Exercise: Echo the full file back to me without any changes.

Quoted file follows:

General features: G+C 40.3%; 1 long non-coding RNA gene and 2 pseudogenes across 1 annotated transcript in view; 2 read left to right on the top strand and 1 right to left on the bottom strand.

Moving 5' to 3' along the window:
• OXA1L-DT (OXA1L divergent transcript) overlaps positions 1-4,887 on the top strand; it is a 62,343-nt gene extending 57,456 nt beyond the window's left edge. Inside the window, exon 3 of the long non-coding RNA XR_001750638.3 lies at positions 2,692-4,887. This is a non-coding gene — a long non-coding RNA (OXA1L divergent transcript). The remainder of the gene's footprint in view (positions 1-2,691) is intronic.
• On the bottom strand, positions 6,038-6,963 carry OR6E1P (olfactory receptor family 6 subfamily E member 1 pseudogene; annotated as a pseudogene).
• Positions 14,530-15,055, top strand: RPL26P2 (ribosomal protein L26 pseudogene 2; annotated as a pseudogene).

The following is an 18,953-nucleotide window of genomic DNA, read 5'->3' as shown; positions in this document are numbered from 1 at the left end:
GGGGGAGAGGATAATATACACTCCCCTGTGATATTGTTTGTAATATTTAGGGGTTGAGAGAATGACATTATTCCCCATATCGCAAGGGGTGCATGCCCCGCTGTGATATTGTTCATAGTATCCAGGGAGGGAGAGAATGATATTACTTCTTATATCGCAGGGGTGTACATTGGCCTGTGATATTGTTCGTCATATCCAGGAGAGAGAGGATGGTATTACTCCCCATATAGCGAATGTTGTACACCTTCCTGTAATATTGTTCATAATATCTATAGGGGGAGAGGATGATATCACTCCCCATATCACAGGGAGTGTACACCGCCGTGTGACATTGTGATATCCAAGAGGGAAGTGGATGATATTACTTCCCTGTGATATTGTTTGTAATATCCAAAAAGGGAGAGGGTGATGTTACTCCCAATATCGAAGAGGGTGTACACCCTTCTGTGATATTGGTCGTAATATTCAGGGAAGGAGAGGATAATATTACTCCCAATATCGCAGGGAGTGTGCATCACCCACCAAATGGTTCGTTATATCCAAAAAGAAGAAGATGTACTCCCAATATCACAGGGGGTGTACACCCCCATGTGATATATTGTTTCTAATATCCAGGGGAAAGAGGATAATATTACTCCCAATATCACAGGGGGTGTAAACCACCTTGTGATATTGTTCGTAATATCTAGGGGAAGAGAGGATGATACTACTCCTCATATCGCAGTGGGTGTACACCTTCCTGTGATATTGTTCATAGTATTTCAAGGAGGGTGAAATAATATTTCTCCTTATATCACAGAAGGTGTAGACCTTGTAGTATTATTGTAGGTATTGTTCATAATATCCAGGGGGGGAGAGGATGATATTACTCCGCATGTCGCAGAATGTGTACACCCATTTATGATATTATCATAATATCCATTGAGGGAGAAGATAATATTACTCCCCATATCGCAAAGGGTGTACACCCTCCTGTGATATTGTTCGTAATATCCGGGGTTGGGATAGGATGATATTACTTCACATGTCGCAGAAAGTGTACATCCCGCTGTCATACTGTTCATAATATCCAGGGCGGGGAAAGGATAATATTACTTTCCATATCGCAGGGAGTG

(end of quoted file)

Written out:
General features: G+C 40.3%; 1 long non-coding RNA gene and 2 pseudogenes across 1 annotated transcript in view; 2 read left to right on the top strand and 1 right to left on the bottom strand.

Moving 5' to 3' along the window:
• OXA1L-DT (OXA1L divergent transcript) overlaps positions 1-4,887 on the top strand; it is a 62,343-nt gene extending 57,456 nt beyond the window's left edge. Inside the window, exon 3 of the long non-coding RNA XR_001750638.3 lies at positions 2,692-4,887. This is a non-coding gene — a long non-coding RNA (OXA1L divergent transcript). The remainder of the gene's footprint in view (positions 1-2,691) is intronic.
• On the bottom strand, positions 6,038-6,963 carry OR6E1P (olfactory receptor family 6 subfamily E member 1 pseudogene; annotated as a pseudogene).
• Positions 14,530-15,055, top strand: RPL26P2 (ribosomal protein L26 pseudogene 2; annotated as a pseudogene).

The following is an 18,953-nucleotide window of genomic DNA, read 5'->3' as shown; positions in this document are numbered from 1 at the left end:
GGGGGAGAGGATAATATACACTCCCCTGTGATATTGTTTGTAATATTTAGGGGTTGAGAGAATGACATTATTCCCCATATCGCAAGGGGTGCATGCCCCGCTGTGATATTGTTCATAGTATCCAGGGAGGGAGAGAATGATATTACTTCTTATATCGCAGGGGTGTACATTGGCCTGTGATATTGTTCGTCATATCCAGGAGAGAGAGGATGGTATTACTCCCCATATAGCGAATGTTGTACACCTTCCTGTAATATTGTTCATAATATCTATAGGGGGAGAGGATGATATCACTCCCCATATCACAGGGAGTGTACACCGCCGTGTGACATTGTGATATCCAAGAGGGAAGTGGATGATATTACTTCCCTGTGATATTGTTTGTAATATCCAAAAAGGGAGAGGGTGATGTTACTCCCAATATCGAAGAGGGTGTACACCCTTCTGTGATATTGGTCGTAATATTCAGGGAAGGAGAGGATAATATTACTCCCAATATCGCAGGGAGTGTGCATCACCCACCAAATGGTTCGTTATATCCAAAAAGAAGAAGATGTACTCCCAATATCACAGGGGGTGTACACCCCCATGTGATATATTGTTTCTAATATCCAGGGGAAAGAGGATAATATTACTCCCAATATCACAGGGGGTGTAAACCACCTTGTGATATTGTTCGTAATATCTAGGGGAAGAGAGGATGATACTACTCCTCATATCGCAGTGGGTGTACACCTTCCTGTGATATTGTTCATAGTATTTCAAGGAGGGTGAAATAATATTTCTCCTTATATCACAGAAGGTGTAGACCTTGTAGTATTATTGTAGGTATTGTTCATAATATCCAGGGGGGGAGAGGATGATATTACTCCGCATGTCGCAGAATGTGTACACCCATTTATGATATTATCATAATATCCATTGAGGGAGAAGATAATATTACTCCCCATATCGCAAAGGGTGTACACCCTCCTGTGATATTGTTCGTAATATCCGGGGTTGGGATAGGATGATATTACTTCACATGTCGCAGAAAGTGTACATCCCGCTGTCATACTGTTCATAATATCCAGGGCGGGGAAAGGATAATATTACTTTCCATATCGCAGGGAGTG